Dave Chaplin, CEO of tax compliance firm IR35 Shield mirrors the disenchantment of freelancers and the companies that hire them following the news of the report.
“Today’s report makes for very disappointing reading. After spending over four years since the consultation closed on 1st June 2018, the Government has carefully considered all 162 responses and published a 32-page document which effectively says, ‘We have decided to do nothing’.
The latest Prime Minister candidate debate between Rishi Sunak and Liz Truss was largely focused on building back the economy and rejuvenating town centres. But they forgot to mention that it takes a village of self-employed people and small business owners to keep those High Streets going, on both sides of the till.
IPSE research has revealed that the solo self-employed – individuals who run their own business, operating as a sole trader or in a partnership and do not have any employees – contribute an estimated £303 billion to the UK economy.
However, now that Off-Payroll rules apply and these contractors are often forced into pseudo umbrella company employment, their earning power has diminished and that means fewer tax revenues for HMRC.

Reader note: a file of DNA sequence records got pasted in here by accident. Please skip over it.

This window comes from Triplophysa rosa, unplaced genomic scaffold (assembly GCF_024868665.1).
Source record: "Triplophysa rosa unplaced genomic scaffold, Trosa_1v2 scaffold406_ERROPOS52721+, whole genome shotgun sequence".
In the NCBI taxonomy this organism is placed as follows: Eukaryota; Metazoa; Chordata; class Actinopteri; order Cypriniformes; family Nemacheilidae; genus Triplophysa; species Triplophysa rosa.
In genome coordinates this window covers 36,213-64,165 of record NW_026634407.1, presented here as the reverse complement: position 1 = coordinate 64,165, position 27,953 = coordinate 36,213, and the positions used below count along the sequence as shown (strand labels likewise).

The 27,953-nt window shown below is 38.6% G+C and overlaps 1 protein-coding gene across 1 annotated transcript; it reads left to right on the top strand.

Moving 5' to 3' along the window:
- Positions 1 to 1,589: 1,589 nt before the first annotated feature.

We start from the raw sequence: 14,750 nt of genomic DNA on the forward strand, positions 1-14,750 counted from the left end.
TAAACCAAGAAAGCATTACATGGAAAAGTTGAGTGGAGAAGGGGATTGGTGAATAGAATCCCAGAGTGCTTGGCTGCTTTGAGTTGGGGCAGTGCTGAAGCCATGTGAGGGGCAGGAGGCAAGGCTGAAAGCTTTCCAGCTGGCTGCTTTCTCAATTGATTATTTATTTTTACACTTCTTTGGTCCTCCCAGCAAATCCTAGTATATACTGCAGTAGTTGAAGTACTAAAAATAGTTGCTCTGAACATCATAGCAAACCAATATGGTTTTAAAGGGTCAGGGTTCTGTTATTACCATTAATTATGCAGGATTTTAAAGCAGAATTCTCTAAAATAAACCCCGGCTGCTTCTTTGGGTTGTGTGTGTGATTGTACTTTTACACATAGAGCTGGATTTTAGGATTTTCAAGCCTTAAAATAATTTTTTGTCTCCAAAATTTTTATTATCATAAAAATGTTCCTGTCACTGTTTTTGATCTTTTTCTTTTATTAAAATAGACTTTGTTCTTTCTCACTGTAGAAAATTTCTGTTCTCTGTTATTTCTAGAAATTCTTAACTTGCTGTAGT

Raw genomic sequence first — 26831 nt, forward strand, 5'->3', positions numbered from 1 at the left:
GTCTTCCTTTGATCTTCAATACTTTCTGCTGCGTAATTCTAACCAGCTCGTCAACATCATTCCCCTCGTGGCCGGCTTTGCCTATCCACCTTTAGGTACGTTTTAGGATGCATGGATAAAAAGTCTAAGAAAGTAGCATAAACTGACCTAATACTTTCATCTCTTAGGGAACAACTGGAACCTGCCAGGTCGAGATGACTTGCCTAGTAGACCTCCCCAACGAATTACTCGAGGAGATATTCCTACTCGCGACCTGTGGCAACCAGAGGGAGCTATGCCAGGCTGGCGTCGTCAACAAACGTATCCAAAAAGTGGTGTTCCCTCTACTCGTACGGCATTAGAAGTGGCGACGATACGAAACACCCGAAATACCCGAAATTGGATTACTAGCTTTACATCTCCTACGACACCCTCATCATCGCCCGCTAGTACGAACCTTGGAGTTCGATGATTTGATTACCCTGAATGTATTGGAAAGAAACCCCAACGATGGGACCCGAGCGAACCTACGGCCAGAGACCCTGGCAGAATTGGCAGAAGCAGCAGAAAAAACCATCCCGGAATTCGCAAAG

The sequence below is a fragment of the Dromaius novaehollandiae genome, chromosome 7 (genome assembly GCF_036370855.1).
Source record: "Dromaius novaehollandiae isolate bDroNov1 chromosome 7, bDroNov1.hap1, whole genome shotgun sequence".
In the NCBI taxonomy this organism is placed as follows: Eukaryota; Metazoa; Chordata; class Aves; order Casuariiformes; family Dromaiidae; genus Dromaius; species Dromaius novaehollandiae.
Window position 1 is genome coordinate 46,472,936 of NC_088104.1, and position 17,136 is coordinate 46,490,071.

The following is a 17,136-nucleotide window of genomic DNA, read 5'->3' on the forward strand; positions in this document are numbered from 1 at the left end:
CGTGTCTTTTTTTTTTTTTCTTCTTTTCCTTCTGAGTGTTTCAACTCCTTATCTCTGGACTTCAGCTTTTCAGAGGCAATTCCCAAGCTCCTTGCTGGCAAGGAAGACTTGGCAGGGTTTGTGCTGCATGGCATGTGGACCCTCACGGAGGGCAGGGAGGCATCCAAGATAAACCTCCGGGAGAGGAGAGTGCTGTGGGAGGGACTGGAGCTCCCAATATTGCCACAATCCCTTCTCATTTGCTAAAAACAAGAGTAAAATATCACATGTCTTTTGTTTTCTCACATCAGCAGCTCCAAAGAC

This latest employment status consultation report will just add fuel to the fire of small company owners’ troubles and arguably cost the Tory Party millions of freelancer and small business owner votes in the next General Election, as previously reported by The Freelance Informer.
“The fact that it’s taken more than four years for the government to respond to this consultation is another slap in the face for contractors,” said Qdos’ Maley.
“Sadly, it shows just how far down the list of priorities contractors are for this government, which has already burdened independent workers with a raft of tax hikes and IR35 reform,” he said.
Refusing to abolish what’s known as zero-rights employment is unjust, illogical and a huge oversight. In the race to become the next Prime Minister, the candidates would be wise to take into account the damage that this ill-thought-out policy is doing.Seb Maley, CEO Qdos